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Judgments - In re D (a child appearing by her guardian ad litem) (Respondent)

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    23.  The crucial words in section 28 (3) are "in the course of treatment services provided for [a woman who bears a child] and a man together." Treatment services are defined in section 2 (1) of the Act as:

    "medical, surgical or obstetric services provided to the public or a section of the public for the purpose of assisting women to carry children."

    The rather compressed wording of section 28 (3) gives rise to two associated problems.

    24.  First, infertility treatment is often a protracted and stressful process, especially for an unmarried couple. As this case illustrates, the process may involve preliminary tests and diagnosis, social inquiries, counselling, and the granting of formal approval and consents before any positive treatment is given. The demand for treatment services under the National Health Service exceeds supply, and the couple may encounter waiting lists at any stage. The actual treatment may start with a trial of one technique (in this case, artificial insemination by donor) and go on to another technique (IVF treatment) if the first proves unsuccessful. Even then the skill of the medical staff and the patience and perseverance of the couple may end in disappointment. In this case about six and a half years elapsed between the mother's original referral to a fertility clinic and her becoming pregnant as a result of IVF using embryos created with donor sperm. The two forms of acknowledgment or consent signed by her then partner were completed about thirty months and nine months respectively before she became pregnant. That is the sort of time-scale against which the expression "treatment services provided for [a woman who bears a child] and a man together" may have to be construed.

    25.  The second problem is understanding what the expression means in a case where the woman eventually becomes pregnant as a result of IVF with embryos created with donor sperm. In a case of that sort the infertile male partner does not receive any positive treatment of any kind (although he may have undergone tests, and received counselling, at an earlier stage). This problem would arise regardless of the duration of the treatment, but protracted treatment may exacerbate it, since the feelings and perceptions of the two partners, and the degree to which the man actively supports the woman may change in the course of treatment (although your Lordships were told that the complete breakdown of a relationship during fertility treatment is in practice quite rare, despite the stresses which the treatment must very often impose).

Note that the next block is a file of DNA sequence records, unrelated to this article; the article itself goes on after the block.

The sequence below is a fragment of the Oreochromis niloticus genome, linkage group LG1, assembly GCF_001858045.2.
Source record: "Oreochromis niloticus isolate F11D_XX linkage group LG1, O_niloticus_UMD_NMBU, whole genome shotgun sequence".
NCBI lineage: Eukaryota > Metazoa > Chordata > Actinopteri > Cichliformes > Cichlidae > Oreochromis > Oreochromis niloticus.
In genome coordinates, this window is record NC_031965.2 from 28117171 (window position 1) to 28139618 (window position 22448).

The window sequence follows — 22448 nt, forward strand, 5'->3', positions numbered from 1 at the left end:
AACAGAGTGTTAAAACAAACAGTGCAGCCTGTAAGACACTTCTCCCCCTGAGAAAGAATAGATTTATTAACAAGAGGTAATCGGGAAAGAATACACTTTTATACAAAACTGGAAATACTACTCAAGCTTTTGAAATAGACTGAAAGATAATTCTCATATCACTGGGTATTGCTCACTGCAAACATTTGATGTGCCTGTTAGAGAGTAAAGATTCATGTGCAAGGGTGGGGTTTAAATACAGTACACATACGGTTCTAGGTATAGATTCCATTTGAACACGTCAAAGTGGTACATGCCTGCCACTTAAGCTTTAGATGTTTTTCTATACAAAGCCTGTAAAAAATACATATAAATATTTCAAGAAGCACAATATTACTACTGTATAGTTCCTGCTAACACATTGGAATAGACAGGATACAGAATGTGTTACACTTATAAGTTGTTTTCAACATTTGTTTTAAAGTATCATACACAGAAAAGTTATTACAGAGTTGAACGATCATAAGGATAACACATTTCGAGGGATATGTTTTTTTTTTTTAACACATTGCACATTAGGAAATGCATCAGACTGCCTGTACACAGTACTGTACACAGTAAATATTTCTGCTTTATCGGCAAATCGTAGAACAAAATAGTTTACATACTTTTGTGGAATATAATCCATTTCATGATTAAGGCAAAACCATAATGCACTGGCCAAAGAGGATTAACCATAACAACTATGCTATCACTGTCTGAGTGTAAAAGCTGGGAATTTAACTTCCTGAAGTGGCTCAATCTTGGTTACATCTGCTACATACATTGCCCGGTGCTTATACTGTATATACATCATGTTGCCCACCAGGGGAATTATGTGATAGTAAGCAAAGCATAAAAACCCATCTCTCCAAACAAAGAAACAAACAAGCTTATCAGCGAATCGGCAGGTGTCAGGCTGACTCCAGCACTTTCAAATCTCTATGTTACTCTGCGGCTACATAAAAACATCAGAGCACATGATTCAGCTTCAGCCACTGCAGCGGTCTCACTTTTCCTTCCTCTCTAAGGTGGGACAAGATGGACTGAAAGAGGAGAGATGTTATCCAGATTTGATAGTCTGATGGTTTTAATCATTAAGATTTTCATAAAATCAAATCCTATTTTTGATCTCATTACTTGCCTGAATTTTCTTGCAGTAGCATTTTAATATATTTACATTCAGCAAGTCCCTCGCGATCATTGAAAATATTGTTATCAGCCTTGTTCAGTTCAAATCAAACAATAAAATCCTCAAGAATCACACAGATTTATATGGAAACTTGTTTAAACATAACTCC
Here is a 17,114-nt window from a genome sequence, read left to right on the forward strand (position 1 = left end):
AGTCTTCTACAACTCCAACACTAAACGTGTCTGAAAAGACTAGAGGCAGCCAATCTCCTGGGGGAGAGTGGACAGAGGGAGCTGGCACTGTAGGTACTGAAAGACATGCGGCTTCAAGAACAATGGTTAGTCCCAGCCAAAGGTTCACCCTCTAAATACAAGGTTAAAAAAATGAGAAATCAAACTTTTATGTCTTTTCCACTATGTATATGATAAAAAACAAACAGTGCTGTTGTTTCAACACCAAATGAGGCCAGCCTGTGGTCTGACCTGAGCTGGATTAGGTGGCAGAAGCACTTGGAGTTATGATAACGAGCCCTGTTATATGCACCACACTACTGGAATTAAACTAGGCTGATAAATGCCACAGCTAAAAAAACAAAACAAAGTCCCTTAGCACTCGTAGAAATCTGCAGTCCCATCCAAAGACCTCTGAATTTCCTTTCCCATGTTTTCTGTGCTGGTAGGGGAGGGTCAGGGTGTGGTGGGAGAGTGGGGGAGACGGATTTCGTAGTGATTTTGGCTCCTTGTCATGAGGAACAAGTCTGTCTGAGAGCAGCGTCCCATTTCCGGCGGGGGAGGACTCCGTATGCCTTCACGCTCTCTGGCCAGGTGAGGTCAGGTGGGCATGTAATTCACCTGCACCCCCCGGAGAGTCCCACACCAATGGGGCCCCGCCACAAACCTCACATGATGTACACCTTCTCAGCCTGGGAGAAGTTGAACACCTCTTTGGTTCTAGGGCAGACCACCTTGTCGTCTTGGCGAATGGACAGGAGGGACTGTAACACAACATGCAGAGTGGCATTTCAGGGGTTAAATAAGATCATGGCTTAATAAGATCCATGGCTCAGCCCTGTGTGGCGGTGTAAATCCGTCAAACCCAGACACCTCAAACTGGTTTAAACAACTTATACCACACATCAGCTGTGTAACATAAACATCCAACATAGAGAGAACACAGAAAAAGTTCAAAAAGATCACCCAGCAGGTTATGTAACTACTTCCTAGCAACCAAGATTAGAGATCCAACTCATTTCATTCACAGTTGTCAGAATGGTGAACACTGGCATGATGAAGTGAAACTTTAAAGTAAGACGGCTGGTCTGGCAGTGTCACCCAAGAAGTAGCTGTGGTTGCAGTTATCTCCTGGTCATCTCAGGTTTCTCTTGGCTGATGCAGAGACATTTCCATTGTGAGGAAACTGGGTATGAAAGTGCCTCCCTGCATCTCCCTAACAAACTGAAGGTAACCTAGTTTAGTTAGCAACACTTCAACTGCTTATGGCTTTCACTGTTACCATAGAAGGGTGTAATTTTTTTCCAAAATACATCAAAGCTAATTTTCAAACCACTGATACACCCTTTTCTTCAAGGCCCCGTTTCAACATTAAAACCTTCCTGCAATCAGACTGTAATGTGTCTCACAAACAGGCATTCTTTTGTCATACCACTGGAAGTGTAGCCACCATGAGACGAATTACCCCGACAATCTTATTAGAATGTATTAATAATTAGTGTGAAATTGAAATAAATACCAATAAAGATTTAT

26.  In some cases the facts will be such that the requirement of "treatment services . . . together" must be satisfied on any reasonable construction of section 28 (3). When an unmarried cohabiting couple first decide to seek help at a fertility treatment clinic, they will normally attend the clinic together and both will cooperate in tests to establish the cause of the infertility, in the same way as a married couple would. Sometimes it will be found that each of them has a medical condition contributing to the problem (as was the case here, although the man's condition was much worse and beyond any possibility of treatment). In such a case there is no difficulty (especially if the male partner's sperm is eventually used for artificial insemination or IVF) in recognising that the partners are receiving treatment together, or as a couple (that was the phrase used by Wilson J in U v W (Attorney-General intervening) [1997] 2 FLR 282, 295, although the Court of Appeal in this case regarded it, [2003] Fam 129, 138, para 23, as an unnecessary gloss). But where there is IVF treatment using embryos created with donor sperm, the infertile male partner cannot easily be described as participating in the treatment. If he is to be regarded as participating he must do more than simply consent to his partner's treatment. His conduct must be such as to make his partner's treatment something of a joint enterprise (an expression used by Bracewell J in Re B (Parentage) [1996] 2 FLR 15, 21, although in that case the ex-partner was the biological father). In practice, fertility clinics try to reduce the risk of disputes by the use of a written form of acknowledgment, but this case shows that their procedures have not always been effective and (in common, as I understand it, with the rest of your Lordships) I consider that more reliable safeguards are needed in a matter directly affecting a child's legal parentage. I shall return to this point below.